Oncologic side effects have not been reported in humans. Drugs which increase gastric pH would be anticipated to stimulate release of gastrin. Animal studies have demonstrated an increase in plasma gastrin concentrations following the administration of lansoprazole. In addition, lifelong high-dose animal studies have revealed a dose-related increase in the incidence of gastric enterochromaffin-like (ECL) cell carcinoids (especially in female rats). However, to date, human studies of up to 1 year have not found any suggestion of gastric carcinoid formation due to lansoprazole use.
Case series report of lansoprazole-associated microscopic colitis was confirmed by pathology studies of random biopsies of colon in six patients who developed chronic watery diarrhea. Patients completely recovered within 4 to 10 days after discontinuation of therapy.
Gastrointestinal side effects have included diarrhea (3.2% to 11.6%), abdominal pain (1.8% to 4.3%), and nausea (1.4%). Vomiting and constipation have been reported less often. At least 6 cases of microscopic colitis have been reported. Pancreatitis has also been reported during postmarketing experience.
Nervous system side effects have included headache in as many as 23% of patients (although most investigators have reported a much lower incidence), dizziness, and pain. Speech disorder has also been reported during postmarketing experience.
The manufacturer reports that headache occurs more often in placebo treated patients than in lansoprazole treated patients.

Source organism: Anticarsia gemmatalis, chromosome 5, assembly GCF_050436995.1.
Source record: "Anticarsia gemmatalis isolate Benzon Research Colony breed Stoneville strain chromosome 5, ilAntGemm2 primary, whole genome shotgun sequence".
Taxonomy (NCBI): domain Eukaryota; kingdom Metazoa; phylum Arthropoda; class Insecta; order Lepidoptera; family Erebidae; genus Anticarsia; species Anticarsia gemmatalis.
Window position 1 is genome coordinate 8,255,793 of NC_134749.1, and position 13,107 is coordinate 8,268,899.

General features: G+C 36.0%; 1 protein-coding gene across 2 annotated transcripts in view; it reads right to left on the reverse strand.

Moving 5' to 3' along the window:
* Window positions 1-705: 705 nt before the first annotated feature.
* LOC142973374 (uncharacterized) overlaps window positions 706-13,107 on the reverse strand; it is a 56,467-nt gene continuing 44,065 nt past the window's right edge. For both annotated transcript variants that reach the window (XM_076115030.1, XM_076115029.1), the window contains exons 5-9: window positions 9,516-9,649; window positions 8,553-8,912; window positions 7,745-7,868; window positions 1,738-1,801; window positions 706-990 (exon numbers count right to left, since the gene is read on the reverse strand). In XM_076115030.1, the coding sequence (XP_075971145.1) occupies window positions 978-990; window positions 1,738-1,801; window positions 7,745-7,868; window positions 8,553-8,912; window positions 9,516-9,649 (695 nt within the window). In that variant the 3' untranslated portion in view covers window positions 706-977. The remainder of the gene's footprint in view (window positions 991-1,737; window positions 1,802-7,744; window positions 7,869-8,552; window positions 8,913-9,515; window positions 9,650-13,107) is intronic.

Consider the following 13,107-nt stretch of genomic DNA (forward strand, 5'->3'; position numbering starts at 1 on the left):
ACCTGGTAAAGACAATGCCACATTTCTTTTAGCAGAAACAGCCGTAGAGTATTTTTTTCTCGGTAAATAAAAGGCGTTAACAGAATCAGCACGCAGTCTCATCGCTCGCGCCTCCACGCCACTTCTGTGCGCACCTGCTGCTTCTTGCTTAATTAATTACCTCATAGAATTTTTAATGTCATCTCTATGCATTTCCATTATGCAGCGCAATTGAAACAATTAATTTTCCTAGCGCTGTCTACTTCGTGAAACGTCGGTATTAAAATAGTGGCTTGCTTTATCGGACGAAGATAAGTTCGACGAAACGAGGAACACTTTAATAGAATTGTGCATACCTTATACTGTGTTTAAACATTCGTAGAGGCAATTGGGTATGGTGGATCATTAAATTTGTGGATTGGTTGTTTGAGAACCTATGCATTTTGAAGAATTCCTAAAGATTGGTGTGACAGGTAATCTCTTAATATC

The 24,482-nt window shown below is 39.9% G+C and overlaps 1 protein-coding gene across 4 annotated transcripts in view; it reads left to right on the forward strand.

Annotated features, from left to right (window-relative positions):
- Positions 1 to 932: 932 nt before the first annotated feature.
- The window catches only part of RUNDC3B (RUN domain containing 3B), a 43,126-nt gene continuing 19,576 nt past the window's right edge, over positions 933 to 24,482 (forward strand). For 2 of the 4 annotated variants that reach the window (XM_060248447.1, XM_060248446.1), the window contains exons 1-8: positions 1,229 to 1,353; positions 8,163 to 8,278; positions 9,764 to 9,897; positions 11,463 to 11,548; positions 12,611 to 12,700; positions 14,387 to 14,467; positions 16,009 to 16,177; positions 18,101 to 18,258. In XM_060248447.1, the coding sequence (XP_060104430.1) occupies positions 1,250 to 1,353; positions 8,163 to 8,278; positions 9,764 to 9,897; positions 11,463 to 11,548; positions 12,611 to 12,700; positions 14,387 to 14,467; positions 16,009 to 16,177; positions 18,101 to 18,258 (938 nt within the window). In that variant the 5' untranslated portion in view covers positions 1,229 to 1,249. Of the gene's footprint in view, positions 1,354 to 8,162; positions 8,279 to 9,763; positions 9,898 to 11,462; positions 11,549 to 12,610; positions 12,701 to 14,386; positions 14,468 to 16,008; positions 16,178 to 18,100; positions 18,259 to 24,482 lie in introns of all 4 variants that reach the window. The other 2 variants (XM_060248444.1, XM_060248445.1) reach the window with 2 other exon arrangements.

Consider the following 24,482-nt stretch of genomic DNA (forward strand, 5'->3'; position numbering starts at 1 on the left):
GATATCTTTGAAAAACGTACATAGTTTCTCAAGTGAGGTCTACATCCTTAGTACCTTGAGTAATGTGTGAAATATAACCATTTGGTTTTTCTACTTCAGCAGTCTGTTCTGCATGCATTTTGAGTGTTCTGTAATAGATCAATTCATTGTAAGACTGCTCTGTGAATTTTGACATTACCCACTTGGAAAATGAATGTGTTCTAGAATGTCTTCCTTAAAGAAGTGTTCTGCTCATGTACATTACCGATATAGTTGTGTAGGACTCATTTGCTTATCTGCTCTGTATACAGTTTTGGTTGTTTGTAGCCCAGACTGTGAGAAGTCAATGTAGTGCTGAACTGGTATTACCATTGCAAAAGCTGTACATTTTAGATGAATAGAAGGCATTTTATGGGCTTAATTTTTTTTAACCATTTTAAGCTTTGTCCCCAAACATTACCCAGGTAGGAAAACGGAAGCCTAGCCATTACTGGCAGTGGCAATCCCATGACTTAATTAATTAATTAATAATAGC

Dermatologic side effects have included skin rash in 4.3% of patients. Rarely, erythema multiforme has been reported.
Hepatic side effects have included elevations of gamma-glutamyltransferase (GGT) and other liver function tests in a small number of patients. Elevated alanine aminotransferase (ALT) levels have been reported within a month after initiation of treatment with lansoprazole. Hepatotoxicity has also been reported in postmarketing experience.
Respiratory side effects have included rhinitis and pharyngitis in 1% to 2% of patients. Cough and influenza-like symptoms have been reported less frequently.
Psychiatric side effects including depression and anxiety have been extremely uncommon.
Genitourinary side effects have been reported rarely. Impotence has been reported in some patients and a poorly described "testes disorder" has been reported in one patient. Interstitial nephritis and urinary retention have also been reported in postmarketing experience.
Cardiovascular side effects have been reported rarely. These have included angina, myocardial infarction, hypertension, and hypotension in patients taking lansoprazole but the etiology of these cardiovascular problems was not specifically attributed to lansoprazole. Necrotizing arteritis has been reported in dogs. However, the clinical implications for human use have not been determined. In humans, one case of ischemic optic neuropathy has been tentatively associated with the use of the related drug omeprazole.
Hypersensitivity side effects have rarely included toxic epidermal necrolysis. A few cases of eosinophilia have been reported and a single case of glottis edema. Stevens-Johnson syndrome and anaphylactic/anaphylactoid reactions have also been reported during postmarketing experience.